News - 11 September 2019

Five "Ugly" Animals Under Threat That Need Love Too

At the Wilderness Society we believe that cuteness shouldn’t be the measure for conservation. Obviously we're very worried about koalas and whales, but those fine specimens are always the poster-boys for endangered animals. And there's a very human reason behind that.

We just find it easier to love a ball of fluff than a giant lobster whose claws look like they might lop your arm off.  

But the Giant Freshwater Lobster and all its looks-challenged cousins in the animal kingdom, are just as much at risk as their more cosmetically blessed relations. So we think it’s high time that we get to know them a bit better because saving ugly is important too!

1. Giant Freshwater Lobster

In the wild rivers of Tasmania's north-west lives the world’s largest freshwater invertebrate. The Giant Freshwater Lobster can grow up to the size of a medium-sized dog and live for over 60 years.  These river monsters are threatened by logging, pollution and poaching. Experts warn that the lobsters’ future is under threat until their habitat is protected.

The Wilderness Society has spent 30 years fighting for the protection of Tasmania’s forests. Learn more about what we are doing. 

2. Freshwater Sawfish


Image: Michael Lawrence Taylor

A giant of the river, the Freshwater Sawfish can reportedly grow up to seven metres in length. Sadly, it’s now critically endangered and found only in the Durack, Ord, Robinson and Fitzroy rivers of Western Australia.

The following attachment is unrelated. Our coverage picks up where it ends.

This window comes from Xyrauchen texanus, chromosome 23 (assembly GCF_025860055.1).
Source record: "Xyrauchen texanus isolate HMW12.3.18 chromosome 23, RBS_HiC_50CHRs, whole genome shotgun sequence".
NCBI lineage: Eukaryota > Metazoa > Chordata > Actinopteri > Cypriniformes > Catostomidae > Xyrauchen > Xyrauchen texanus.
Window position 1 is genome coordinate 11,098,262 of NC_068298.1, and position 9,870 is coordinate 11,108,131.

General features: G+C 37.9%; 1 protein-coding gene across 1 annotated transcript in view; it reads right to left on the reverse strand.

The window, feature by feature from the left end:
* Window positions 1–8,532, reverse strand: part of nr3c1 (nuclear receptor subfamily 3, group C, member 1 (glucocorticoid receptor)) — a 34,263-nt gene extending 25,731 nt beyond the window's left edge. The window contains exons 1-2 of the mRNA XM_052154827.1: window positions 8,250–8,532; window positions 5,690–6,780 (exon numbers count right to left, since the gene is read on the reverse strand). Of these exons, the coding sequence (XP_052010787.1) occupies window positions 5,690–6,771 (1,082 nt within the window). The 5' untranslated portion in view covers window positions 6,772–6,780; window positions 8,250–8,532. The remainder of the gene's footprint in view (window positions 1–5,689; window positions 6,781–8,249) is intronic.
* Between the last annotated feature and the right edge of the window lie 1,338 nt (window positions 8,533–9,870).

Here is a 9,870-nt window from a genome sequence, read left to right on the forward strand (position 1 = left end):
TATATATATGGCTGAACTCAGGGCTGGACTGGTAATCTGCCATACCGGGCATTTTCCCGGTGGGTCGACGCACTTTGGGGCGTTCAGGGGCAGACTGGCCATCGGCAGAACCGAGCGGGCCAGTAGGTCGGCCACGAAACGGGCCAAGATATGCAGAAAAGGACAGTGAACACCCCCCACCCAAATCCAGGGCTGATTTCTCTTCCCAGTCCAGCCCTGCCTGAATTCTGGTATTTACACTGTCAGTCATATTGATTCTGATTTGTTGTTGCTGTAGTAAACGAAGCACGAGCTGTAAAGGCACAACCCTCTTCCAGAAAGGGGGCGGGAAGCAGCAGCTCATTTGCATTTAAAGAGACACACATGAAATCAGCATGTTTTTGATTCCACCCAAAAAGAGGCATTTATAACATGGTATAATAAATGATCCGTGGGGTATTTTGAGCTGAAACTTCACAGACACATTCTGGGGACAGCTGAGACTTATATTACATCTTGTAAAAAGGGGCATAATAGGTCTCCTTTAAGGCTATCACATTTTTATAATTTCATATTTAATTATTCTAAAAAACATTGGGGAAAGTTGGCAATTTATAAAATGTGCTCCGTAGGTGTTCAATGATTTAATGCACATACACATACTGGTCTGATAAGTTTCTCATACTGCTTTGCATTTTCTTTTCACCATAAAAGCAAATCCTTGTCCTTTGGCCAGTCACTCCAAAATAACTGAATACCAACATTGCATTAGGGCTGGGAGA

The Fitzroy River is a nursery for these fish and is recognised as the world's last remaining stronghold for the species. However, a recent tragedy occurred when 46 of them became trapped, dying in drying-out pools on the Fitzroy floodplain. Unsustainable irrigation developments are currently threatening this species. 

Learn more about our campaign for the Freshwater Sawfish.

3. Baw Baw Frog


Image: Greg Hollis

A lumpy, brown, shy character, the Baw Baw frog is an evolutionary marvel. Unlike most frogs it thrives at altitude in a cold climate, and in fact lives under the snow in winter, where they go dormant.

More than 98 per cent of the species has died out since 1980, mainly as a result of the deadly infectious chytrid fungus. With so few left in the wild, all being confined to a section of the Baw Baw Plateau in the Central Highlands, protecting its cool temperate rainforest and the alpine environment is paramount for the species’ survival. 

Much of the Central Highlands is under threat of clear-fell logging. Learn more about the proposed Great Forest National Park that would protect the habitat of the precious Baw Baw frog.

4. Australian Giant Cuttlefish


Once a year, at the beginning of winter, in a bay on the south coast of Australia, over a 100,000 Australian Giant Cuttlefish gather together in the only known mass spawning in the world. 

 It is a spectacular sight, but in the mid-1990s the cuttlefish population was devastated by excessive fishing. With greater protection from fishing, the population is now recovering. However, now this remarkable animal faces a new threat: oil drilling.  

That's why we are fighting to keep big oil giants out of the Great Australian Bight. Learn more about protecting the Bight from Big Oil

5. South Eastern Long-eared Bat


The furious appetite of the South Eastern Long-eared Bat for beetles, bugs and moths makes it popular with many farmers. However, the habitat destruction of large woodland areas - the preferred habitat of the species - has seen the South Eastern Long-eared Bat listed as Vulnerable nationally. 

We are fighting to protect one of the last strongholds for the species, the Pilliga scrub region, from the threat of coal seam gas expansion. Learn more about our plan to protect the Pilliga.